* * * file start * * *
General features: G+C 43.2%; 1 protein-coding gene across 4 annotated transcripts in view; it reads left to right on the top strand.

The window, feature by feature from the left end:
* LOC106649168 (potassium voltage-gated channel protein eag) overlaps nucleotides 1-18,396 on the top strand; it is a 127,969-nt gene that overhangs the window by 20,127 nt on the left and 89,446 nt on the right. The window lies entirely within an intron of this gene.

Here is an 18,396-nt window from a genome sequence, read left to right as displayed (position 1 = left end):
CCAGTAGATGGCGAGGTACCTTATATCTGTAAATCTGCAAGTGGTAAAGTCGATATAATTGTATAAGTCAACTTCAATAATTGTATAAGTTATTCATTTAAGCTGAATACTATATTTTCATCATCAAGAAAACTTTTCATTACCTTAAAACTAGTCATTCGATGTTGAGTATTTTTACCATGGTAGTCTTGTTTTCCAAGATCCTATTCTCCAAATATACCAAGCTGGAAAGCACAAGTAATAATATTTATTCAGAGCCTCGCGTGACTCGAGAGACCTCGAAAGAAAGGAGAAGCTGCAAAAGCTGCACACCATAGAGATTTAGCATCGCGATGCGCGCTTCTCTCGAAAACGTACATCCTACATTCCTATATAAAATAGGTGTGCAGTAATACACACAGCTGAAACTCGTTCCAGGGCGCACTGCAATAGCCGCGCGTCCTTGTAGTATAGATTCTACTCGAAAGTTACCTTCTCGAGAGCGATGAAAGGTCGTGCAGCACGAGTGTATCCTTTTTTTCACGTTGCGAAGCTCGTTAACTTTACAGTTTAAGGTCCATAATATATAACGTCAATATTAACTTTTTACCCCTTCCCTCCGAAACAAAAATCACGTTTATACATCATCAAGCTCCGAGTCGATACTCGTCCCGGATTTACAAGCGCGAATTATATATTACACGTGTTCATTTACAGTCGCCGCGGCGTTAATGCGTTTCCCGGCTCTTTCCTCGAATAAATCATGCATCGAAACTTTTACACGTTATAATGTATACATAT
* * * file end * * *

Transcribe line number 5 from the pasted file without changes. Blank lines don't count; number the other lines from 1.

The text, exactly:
CCAGTAGATGGCGAGGTACCTTATATCTGTAAATCTGCAAGTGGTAAAGTCGATATAATTGTATAAGTCAACTTCAATAATTGTATAAGTTATTCATTTAAGCTGAATACTATATTTTCATCATCAAGAAAACTTTTCATTACCTTAAAACTAGTCATTCGATGTTGAGTATTTTTACCATGGTAGTCTTGTTTTCCAAGATCCTATTCTCCAAATATACCAAGCTGGAAAGCACAAGTAATAATATTTATTCAGAGCCTCGCGTGACTCGAGAGACCTCGAAAGAAAGGAGAAGCTGCAAAAGCTGCACACCATAGAGATTTAGCATCGCGATGCGCGCTTCTCTCGAAAACGTACATCCTACATTCCTATATAAAATAGGTGTGCAGTAATACACACAGCTGAAACTCGTTCCAGGGCGCACTGCAATAGCCGCGCGTCCTTGTAGTATAGATTCTACTCGAAAGTTACCTTCTCGAGAGCGATGAAAGGTCGTGCAGCACGAGTGTATCCTTTTTTTCACGTTGCGAAGCTCGTTAACTTTACAGTTTAAGGTCCATAATATATAACGTCAATATTAACTTTTTACCCCTTCCCTCCGAAACAAAAATCACGTTTATACATCATCAAGCTCCGAGTCGATACTCGTCCCGGATTTACAAGCGCGAATTATATATTACACGTGTTCATTTACAGTCGCCGCGGCGTTAATGCGTTTCCCGGCTCTTTCCTCGAATAAATCATGCATCGAAACTTTTACACGTTATAATGTATACATAT